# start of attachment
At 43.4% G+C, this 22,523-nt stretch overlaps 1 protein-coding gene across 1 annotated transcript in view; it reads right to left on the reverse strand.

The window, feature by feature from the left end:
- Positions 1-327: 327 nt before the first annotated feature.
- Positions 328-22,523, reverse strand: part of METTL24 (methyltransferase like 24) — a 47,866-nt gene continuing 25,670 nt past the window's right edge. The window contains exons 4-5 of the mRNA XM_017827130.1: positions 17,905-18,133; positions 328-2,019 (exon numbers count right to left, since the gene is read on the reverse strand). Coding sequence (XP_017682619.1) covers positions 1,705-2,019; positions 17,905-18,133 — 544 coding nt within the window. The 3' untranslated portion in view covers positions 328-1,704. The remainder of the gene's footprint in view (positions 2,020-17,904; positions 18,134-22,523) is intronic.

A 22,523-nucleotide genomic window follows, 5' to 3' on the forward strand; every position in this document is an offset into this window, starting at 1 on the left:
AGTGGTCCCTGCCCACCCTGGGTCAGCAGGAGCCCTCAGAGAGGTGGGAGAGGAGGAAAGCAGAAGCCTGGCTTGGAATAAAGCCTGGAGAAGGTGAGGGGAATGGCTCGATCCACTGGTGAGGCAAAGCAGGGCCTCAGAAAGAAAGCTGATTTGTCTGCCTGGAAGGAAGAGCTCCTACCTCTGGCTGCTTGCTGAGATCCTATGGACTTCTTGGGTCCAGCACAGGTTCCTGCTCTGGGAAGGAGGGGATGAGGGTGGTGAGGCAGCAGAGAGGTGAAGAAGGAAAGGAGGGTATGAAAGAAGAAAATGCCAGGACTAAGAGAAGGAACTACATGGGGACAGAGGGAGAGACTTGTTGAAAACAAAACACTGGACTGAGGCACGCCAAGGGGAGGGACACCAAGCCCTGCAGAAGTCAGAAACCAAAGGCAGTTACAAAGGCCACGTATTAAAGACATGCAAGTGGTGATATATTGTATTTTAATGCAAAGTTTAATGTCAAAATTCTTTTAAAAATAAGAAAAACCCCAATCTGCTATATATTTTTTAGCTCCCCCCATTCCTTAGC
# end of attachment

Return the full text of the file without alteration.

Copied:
At 43.4% G+C, this 22,523-nt stretch overlaps 1 protein-coding gene across 1 annotated transcript in view; it reads right to left on the reverse strand.

The window, feature by feature from the left end:
- Positions 1-327: 327 nt before the first annotated feature.
- Positions 328-22,523, reverse strand: part of METTL24 (methyltransferase like 24) — a 47,866-nt gene continuing 25,670 nt past the window's right edge. The window contains exons 4-5 of the mRNA XM_017827130.1: positions 17,905-18,133; positions 328-2,019 (exon numbers count right to left, since the gene is read on the reverse strand). Coding sequence (XP_017682619.1) covers positions 1,705-2,019; positions 17,905-18,133 — 544 coding nt within the window. The 3' untranslated portion in view covers positions 328-1,704. The remainder of the gene's footprint in view (positions 2,020-17,904; positions 18,134-22,523) is intronic.

A 22,523-nucleotide genomic window follows, 5' to 3' on the forward strand; every position in this document is an offset into this window, starting at 1 on the left:
AGTGGTCCCTGCCCACCCTGGGTCAGCAGGAGCCCTCAGAGAGGTGGGAGAGGAGGAAAGCAGAAGCCTGGCTTGGAATAAAGCCTGGAGAAGGTGAGGGGAATGGCTCGATCCACTGGTGAGGCAAAGCAGGGCCTCAGAAAGAAAGCTGATTTGTCTGCCTGGAAGGAAGAGCTCCTACCTCTGGCTGCTTGCTGAGATCCTATGGACTTCTTGGGTCCAGCACAGGTTCCTGCTCTGGGAAGGAGGGGATGAGGGTGGTGAGGCAGCAGAGAGGTGAAGAAGGAAAGGAGGGTATGAAAGAAGAAAATGCCAGGACTAAGAGAAGGAACTACATGGGGACAGAGGGAGAGACTTGTTGAAAACAAAACACTGGACTGAGGCACGCCAAGGGGAGGGACACCAAGCCCTGCAGAAGTCAGAAACCAAAGGCAGTTACAAAGGCCACGTATTAAAGACATGCAAGTGGTGATATATTGTATTTTAATGCAAAGTTTAATGTCAAAATTCTTTTAAAAATAAGAAAAACCCCAATCTGCTATATATTTTTTAGCTCCCCCCATTCCTTAGC